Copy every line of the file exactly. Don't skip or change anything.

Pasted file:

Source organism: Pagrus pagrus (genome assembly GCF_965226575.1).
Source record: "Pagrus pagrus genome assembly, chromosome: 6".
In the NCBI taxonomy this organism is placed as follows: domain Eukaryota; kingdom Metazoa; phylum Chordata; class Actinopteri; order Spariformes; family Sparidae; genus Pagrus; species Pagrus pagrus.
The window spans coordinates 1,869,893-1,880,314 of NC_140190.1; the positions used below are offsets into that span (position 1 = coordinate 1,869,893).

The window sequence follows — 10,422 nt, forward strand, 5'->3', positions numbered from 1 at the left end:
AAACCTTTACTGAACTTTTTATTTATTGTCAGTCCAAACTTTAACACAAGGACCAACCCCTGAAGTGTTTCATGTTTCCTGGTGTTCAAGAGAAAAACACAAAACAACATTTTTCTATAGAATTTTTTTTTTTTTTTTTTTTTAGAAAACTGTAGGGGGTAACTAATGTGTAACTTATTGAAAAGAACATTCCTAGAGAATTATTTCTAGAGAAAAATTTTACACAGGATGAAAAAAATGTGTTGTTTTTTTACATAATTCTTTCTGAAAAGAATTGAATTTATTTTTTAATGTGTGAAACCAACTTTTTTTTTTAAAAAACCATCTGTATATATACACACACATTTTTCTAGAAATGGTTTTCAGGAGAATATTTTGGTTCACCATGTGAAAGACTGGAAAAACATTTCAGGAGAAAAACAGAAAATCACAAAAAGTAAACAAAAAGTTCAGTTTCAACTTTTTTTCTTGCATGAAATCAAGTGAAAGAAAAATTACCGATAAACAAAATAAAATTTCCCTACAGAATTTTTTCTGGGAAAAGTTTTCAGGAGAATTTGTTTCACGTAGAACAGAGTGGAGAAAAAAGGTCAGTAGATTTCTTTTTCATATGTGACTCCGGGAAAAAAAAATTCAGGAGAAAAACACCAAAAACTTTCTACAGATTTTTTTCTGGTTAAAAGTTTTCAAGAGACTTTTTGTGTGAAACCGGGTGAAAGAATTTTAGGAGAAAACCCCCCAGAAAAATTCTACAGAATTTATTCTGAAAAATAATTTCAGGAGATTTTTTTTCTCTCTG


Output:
Source organism: Pagrus pagrus (genome assembly GCF_965226575.1).
Source record: "Pagrus pagrus genome assembly, chromosome: 6".
In the NCBI taxonomy this organism is placed as follows: domain Eukaryota; kingdom Metazoa; phylum Chordata; class Actinopteri; order Spariformes; family Sparidae; genus Pagrus; species Pagrus pagrus.
The window spans coordinates 1,869,893-1,880,314 of NC_140190.1; the positions used below are offsets into that span (position 1 = coordinate 1,869,893).

The window sequence follows — 10,422 nt, forward strand, 5'->3', positions numbered from 1 at the left end:
AAACCTTTACTGAACTTTTTATTTATTGTCAGTCCAAACTTTAACACAAGGACCAACCCCTGAAGTGTTTCATGTTTCCTGGTGTTCAAGAGAAAAACACAAAACAACATTTTTCTATAGAATTTTTTTTTTTTTTTTTTTTTAGAAAACTGTAGGGGGTAACTAATGTGTAACTTATTGAAAAGAACATTCCTAGAGAATTATTTCTAGAGAAAAATTTTACACAGGATGAAAAAAATGTGTTGTTTTTTTACATAATTCTTTCTGAAAAGAATTGAATTTATTTTTTAATGTGTGAAACCAACTTTTTTTTTTAAAAAACCATCTGTATATATACACACACATTTTTCTAGAAATGGTTTTCAGGAGAATATTTTGGTTCACCATGTGAAAGACTGGAAAAACATTTCAGGAGAAAAACAGAAAATCACAAAAAGTAAACAAAAAGTTCAGTTTCAACTTTTTTTCTTGCATGAAATCAAGTGAAAGAAAAATTACCGATAAACAAAATAAAATTTCCCTACAGAATTTTTTCTGGGAAAAGTTTTCAGGAGAATTTGTTTCACGTAGAACAGAGTGGAGAAAAAAGGTCAGTAGATTTCTTTTTCATATGTGACTCCGGGAAAAAAAAATTCAGGAGAAAAACACCAAAAACTTTCTACAGATTTTTTTCTGGTTAAAAGTTTTCAAGAGACTTTTTGTGTGAAACCGGGTGAAAGAATTTTAGGAGAAAACCCCCCAGAAAAATTCTACAGAATTTATTCTGAAAAATAATTTCAGGAGATTTTTTTTCTCTCTG